HANNIBAL, Mo. -- Becky Steffa is usually the one who answers the back door at First United Methodist Church in Hannibal to let groceries and people involved with Loaves and Fishes come inside.
Volunteers with the city's Victory Over Hunger community garden ring the church's doorbell on nearly a weekly basis to deliver bags of produce freshly plucked from the vine, and Steffa takes the bags, does an inventory of what is delivered, and then sees how the produce can be incorporated into the nonprofit free meal program held at the church.
"The produce truly serves a wide variety of people," church secretary Steffa said. "Many come just because there is fresh produce in their meals."
During the garden's inaugural year in 2017, about 1,100 pounds of vegetables were harvested for Loaves and Fishes through October. This year, the goal is to harvest even more from the lot located on the northwest corner of Adams and Sycamore streets in Hannibal's south side.
"We learned a lot from last year," Victory Over Hunger Garden founder Gordon Ipson said. "It's looking a lot better than it did last year. We've already been able to deliver 40 bags of produce to Loaves and Fishes since we planted late April, early May."
An expanded array of vegetables have been planted this summer. Currently growing are iceberg and romaine lettuce, mustard and collard greens, squash, peppers, cucumbers, potatoes and sweet potatoes, peas, beans, cabbage, tomatoes and more. Surrounding the garden are pots with flowers, which act not only as decoration but also attract pollinators.
Master Gardeners, Kids in Motion participants and community residents volunteer to weed, water, harvest and maintain the garden.
KIM kids visited the garden on Monday to do some weeding and scattered ivory soap chips around the garden perimeter to deter small animals from foraging in the space.
"The kids really take pride in helping out," program coordinator Nicole Martin said. "Their favorite activity is probably harvesting what is grown."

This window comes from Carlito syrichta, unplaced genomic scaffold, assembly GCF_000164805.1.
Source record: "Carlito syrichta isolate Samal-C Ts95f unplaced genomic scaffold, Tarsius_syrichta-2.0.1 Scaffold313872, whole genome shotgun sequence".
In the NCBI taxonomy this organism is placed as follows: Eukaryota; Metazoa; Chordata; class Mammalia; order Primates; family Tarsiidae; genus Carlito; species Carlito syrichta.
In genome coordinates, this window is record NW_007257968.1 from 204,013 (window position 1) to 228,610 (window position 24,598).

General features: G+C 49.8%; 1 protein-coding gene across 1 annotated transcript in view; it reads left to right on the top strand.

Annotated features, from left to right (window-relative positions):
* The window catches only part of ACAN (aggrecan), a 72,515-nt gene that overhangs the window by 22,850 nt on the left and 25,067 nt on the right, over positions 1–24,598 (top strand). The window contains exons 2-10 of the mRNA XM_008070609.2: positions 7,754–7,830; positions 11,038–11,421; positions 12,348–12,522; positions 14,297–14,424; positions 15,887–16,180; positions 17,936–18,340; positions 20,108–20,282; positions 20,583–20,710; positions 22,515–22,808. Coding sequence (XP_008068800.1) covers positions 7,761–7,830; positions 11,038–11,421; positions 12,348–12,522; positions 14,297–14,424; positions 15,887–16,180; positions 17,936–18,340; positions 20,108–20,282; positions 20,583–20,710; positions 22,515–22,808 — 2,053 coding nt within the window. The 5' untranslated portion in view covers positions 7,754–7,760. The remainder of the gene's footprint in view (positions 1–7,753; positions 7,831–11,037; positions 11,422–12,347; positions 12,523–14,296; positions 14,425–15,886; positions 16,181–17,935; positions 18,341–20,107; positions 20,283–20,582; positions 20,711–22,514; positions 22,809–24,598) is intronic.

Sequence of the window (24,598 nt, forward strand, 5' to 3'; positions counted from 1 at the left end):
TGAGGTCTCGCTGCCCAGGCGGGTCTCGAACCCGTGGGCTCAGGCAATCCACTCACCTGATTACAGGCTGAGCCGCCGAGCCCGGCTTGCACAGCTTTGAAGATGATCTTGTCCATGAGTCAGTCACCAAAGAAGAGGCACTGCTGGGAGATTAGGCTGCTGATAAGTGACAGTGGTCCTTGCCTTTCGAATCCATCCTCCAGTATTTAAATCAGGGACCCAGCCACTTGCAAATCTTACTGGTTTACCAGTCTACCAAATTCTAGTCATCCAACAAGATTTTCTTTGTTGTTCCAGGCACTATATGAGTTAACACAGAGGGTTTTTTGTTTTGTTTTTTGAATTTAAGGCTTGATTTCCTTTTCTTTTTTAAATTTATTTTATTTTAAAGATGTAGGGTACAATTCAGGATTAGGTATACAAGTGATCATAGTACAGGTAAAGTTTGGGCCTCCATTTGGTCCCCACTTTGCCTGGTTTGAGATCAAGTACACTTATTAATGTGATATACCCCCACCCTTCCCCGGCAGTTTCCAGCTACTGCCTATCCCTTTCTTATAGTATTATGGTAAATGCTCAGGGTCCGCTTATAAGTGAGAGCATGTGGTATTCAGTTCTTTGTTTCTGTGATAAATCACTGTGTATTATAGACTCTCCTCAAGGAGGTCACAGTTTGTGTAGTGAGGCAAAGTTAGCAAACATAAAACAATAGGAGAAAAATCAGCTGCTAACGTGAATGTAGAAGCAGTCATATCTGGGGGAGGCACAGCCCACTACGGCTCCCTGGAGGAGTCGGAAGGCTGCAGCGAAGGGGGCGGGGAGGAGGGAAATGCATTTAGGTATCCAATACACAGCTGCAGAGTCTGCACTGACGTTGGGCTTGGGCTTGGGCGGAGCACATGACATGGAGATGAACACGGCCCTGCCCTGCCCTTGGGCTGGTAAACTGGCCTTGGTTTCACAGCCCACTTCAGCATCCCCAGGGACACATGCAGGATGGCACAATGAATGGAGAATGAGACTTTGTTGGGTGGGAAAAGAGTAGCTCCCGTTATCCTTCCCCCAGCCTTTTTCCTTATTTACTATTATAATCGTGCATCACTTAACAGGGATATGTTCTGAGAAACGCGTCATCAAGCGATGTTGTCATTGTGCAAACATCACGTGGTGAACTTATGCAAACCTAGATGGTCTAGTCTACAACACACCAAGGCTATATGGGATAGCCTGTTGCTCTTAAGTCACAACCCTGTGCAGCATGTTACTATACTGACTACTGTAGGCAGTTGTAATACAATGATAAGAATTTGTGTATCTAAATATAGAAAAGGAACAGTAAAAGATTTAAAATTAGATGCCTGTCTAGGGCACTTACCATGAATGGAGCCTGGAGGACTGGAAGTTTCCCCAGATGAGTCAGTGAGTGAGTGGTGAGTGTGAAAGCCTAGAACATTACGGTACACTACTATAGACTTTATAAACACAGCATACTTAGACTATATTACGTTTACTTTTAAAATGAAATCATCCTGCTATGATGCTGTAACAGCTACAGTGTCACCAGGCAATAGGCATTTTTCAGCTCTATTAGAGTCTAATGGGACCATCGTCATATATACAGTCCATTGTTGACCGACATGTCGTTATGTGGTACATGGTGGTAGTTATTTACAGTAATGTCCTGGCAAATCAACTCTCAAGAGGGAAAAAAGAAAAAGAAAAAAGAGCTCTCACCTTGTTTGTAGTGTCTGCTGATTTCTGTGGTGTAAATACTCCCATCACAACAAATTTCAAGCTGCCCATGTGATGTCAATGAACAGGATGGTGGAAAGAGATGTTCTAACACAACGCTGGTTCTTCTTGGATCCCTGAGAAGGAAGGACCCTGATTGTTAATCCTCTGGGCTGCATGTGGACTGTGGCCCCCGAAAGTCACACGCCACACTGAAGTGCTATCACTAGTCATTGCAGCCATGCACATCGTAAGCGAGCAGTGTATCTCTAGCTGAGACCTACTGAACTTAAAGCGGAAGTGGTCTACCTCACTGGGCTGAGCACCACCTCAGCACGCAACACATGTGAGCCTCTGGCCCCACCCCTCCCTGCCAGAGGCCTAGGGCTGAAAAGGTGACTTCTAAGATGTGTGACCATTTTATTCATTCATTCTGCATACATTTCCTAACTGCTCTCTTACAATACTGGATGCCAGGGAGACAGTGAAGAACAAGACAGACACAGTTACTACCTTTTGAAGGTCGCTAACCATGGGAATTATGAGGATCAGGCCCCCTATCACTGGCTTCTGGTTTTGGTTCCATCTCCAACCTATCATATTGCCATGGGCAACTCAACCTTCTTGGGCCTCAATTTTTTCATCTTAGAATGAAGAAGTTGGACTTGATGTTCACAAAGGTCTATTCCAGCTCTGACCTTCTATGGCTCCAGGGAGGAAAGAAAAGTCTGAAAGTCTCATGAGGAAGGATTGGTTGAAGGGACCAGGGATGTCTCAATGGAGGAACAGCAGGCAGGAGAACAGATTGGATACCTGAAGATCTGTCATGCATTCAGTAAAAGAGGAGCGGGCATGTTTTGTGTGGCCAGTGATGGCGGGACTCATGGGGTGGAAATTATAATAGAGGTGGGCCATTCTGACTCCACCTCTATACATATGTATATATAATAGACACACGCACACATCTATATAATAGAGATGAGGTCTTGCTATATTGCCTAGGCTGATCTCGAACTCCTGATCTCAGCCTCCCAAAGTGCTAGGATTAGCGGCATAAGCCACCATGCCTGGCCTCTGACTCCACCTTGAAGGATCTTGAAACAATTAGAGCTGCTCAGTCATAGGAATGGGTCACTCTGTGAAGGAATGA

Yariah Douglas, a rising freshman at Hannibal High School, agreed.
"It takes a lot of work to maintain this garden," she said. "But when you come back and see what all has grown, that's pretty cool."
Added rising Hannibal Middle School eighth-grader Semaj Burton: "Seeing all of the progress made in the garden is neat."
The idea for the community garden formed when Ipson volunteered with Douglass Community Services' monthly food distribution in early 2017. He noticed a lack of fresh fruits and vegetables in the food packages, and with Hannibal's previous community garden having languished, Ipson wanted to start a new community garden, to be cared for by volunteers, in order to provide food insecure residents with fresh produce.
He also envisions having fruit trees near Hannibal schools so that fresh fruit can be incorporated into meal programs and so children can pick fresh fruit themselves before or after school. The city already has bought 34 fruit trees, growing now at a tree farm, to eventually be planted.
"The community garden is such a wonderful program. It's nice to be receiving the fresh food again," Steffa said. "When they deliver food, there's enough to cover the small bench in the entryway and cover part of the floor."
A recent delivery was bok choy, a type of Chinese cabbage.
"We had to look up recipes to see how to use it in cooking," Steffa said. "We made a dish with it and showed (Loaves and Fishes attendees) what ingredients went into making it. Many not might have the opportunity to try it elsewhere, and hopefully seeing it made up in a dish and tasting it here will encourage them to try cooking with it themselves."